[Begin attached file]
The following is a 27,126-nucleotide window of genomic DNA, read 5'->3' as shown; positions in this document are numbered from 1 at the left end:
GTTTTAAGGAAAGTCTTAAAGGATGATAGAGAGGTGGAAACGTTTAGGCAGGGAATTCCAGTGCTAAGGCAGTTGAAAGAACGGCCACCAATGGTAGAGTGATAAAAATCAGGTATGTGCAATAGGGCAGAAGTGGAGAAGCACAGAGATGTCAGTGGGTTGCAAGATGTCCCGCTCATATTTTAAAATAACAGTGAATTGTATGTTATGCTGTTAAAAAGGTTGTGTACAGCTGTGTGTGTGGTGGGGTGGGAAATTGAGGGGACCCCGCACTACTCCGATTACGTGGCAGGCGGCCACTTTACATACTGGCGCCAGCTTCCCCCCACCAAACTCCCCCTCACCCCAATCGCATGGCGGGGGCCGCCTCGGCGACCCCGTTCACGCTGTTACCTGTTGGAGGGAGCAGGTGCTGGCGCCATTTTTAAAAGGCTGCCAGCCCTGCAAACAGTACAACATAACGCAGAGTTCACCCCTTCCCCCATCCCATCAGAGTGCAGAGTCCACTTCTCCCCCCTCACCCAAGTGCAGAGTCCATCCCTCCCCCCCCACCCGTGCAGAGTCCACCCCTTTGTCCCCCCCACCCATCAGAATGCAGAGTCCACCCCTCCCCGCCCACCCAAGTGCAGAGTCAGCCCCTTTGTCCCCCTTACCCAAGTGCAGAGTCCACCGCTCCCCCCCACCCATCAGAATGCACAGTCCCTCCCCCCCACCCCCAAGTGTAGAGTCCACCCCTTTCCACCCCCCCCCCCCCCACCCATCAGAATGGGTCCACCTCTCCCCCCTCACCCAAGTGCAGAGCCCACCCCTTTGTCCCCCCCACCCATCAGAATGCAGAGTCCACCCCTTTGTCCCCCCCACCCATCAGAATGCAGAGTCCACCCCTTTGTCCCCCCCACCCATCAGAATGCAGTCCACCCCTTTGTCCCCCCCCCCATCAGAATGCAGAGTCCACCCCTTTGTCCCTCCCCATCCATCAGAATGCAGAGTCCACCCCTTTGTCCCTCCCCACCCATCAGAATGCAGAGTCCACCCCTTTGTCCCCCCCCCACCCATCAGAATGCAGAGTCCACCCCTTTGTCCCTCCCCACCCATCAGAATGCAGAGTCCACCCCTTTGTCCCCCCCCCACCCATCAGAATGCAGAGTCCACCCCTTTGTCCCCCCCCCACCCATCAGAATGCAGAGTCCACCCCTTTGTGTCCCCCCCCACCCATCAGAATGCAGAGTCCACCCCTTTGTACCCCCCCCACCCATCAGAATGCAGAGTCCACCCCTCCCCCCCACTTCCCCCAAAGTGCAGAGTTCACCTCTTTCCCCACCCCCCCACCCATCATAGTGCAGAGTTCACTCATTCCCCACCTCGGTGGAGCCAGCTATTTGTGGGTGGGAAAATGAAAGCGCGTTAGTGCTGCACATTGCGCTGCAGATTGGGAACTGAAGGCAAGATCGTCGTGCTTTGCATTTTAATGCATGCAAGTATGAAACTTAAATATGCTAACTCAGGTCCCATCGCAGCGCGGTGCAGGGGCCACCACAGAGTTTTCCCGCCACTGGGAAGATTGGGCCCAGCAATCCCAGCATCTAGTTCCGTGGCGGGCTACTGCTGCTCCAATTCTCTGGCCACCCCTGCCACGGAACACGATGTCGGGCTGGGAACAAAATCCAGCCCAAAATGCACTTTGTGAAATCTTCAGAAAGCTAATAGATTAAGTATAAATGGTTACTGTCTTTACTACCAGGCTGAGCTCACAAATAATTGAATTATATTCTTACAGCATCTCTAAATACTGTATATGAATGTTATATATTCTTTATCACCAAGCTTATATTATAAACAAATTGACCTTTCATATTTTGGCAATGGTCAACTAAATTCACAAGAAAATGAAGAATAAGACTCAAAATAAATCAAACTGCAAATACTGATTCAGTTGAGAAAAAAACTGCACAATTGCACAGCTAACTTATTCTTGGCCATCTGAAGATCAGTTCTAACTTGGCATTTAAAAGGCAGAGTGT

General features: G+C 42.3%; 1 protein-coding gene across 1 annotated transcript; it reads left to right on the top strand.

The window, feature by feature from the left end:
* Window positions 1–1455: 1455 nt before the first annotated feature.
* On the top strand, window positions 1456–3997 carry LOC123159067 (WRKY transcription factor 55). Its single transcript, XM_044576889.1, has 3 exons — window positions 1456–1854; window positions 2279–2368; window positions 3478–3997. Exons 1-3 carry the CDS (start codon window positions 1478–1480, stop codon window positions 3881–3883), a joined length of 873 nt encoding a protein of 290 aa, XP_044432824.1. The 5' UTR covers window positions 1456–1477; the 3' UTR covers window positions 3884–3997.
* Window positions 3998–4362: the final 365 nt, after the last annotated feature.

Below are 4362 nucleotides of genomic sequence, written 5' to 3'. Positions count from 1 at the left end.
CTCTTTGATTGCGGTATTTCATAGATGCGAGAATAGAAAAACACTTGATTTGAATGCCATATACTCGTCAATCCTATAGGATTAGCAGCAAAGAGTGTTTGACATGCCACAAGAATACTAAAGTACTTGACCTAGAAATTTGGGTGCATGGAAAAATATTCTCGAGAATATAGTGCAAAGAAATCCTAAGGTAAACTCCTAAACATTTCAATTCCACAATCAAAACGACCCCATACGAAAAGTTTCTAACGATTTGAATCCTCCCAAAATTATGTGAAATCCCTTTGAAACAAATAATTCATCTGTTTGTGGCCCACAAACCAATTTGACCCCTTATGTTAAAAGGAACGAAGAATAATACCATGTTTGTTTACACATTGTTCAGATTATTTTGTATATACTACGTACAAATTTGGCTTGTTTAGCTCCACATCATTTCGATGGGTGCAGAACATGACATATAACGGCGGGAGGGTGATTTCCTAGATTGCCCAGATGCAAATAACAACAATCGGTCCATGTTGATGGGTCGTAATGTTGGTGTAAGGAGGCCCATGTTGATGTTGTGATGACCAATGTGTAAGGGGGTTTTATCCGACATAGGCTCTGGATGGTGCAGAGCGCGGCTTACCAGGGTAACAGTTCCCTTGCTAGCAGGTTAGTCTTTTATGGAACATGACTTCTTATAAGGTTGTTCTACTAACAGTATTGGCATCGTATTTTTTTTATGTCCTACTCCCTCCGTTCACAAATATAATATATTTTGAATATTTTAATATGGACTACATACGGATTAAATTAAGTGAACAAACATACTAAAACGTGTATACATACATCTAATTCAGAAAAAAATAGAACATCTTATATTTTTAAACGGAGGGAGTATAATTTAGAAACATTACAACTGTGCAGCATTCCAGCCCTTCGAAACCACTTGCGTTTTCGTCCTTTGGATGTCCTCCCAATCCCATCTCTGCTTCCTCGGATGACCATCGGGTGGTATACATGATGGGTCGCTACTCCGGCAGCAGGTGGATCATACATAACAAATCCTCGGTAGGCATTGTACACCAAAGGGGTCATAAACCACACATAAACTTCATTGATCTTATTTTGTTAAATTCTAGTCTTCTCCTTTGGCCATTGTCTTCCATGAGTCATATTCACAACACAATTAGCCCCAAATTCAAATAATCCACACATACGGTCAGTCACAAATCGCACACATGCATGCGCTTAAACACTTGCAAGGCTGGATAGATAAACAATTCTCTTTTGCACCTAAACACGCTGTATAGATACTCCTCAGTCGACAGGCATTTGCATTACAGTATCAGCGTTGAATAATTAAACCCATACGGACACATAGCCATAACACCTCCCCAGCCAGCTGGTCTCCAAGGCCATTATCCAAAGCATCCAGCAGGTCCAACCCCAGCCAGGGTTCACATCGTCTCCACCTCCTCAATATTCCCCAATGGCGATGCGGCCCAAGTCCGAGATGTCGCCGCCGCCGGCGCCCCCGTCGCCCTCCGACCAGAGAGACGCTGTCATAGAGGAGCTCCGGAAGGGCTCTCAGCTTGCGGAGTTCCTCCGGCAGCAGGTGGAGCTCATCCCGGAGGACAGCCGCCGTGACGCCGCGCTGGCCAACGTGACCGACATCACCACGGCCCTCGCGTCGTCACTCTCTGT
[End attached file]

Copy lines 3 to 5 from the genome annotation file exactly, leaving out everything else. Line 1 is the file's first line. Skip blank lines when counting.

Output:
General features: G+C 42.3%; 1 protein-coding gene across 1 annotated transcript; it reads left to right on the top strand.

The window, feature by feature from the left end:
* Window positions 1–1455: 1455 nt before the first annotated feature.